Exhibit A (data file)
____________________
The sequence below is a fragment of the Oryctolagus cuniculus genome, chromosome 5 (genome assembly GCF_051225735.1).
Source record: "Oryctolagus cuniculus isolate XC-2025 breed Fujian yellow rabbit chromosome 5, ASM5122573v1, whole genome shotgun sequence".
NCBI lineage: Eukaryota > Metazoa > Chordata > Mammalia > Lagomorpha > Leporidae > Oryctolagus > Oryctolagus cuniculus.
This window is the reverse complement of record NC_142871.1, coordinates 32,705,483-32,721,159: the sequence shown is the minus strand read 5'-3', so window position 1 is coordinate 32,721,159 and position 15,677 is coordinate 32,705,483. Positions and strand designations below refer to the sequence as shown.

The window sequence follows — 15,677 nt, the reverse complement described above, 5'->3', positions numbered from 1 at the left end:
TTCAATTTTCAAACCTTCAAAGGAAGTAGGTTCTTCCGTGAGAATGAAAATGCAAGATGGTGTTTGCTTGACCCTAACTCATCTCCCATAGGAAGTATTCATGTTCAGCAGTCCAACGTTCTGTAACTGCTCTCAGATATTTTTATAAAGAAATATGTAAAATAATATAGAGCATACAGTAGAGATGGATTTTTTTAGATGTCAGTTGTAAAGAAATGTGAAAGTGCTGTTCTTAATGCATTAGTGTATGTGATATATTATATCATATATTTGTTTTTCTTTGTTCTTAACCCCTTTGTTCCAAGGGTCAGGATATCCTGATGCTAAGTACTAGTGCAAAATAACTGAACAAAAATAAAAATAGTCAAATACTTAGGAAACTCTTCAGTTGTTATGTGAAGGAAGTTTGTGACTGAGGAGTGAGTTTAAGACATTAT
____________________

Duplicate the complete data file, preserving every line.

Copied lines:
The sequence below is a fragment of the Oryctolagus cuniculus genome, chromosome 5 (genome assembly GCF_051225735.1).
Source record: "Oryctolagus cuniculus isolate XC-2025 breed Fujian yellow rabbit chromosome 5, ASM5122573v1, whole genome shotgun sequence".
NCBI lineage: Eukaryota > Metazoa > Chordata > Mammalia > Lagomorpha > Leporidae > Oryctolagus > Oryctolagus cuniculus.
This window is the reverse complement of record NC_142871.1, coordinates 32,705,483-32,721,159: the sequence shown is the minus strand read 5'-3', so window position 1 is coordinate 32,721,159 and position 15,677 is coordinate 32,705,483. Positions and strand designations below refer to the sequence as shown.

The window sequence follows — 15,677 nt, the reverse complement described above, 5'->3', positions numbered from 1 at the left end:
TTCAATTTTCAAACCTTCAAAGGAAGTAGGTTCTTCCGTGAGAATGAAAATGCAAGATGGTGTTTGCTTGACCCTAACTCATCTCCCATAGGAAGTATTCATGTTCAGCAGTCCAACGTTCTGTAACTGCTCTCAGATATTTTTATAAAGAAATATGTAAAATAATATAGAGCATACAGTAGAGATGGATTTTTTTAGATGTCAGTTGTAAAGAAATGTGAAAGTGCTGTTCTTAATGCATTAGTGTATGTGATATATTATATCATATATTTGTTTTTCTTTGTTCTTAACCCCTTTGTTCCAAGGGTCAGGATATCCTGATGCTAAGTACTAGTGCAAAATAACTGAACAAAAATAAAAATAGTCAAATACTTAGGAAACTCTTCAGTTGTTATGTGAAGGAAGTTTGTGACTGAGGAGTGAGTTTAAGACATTAT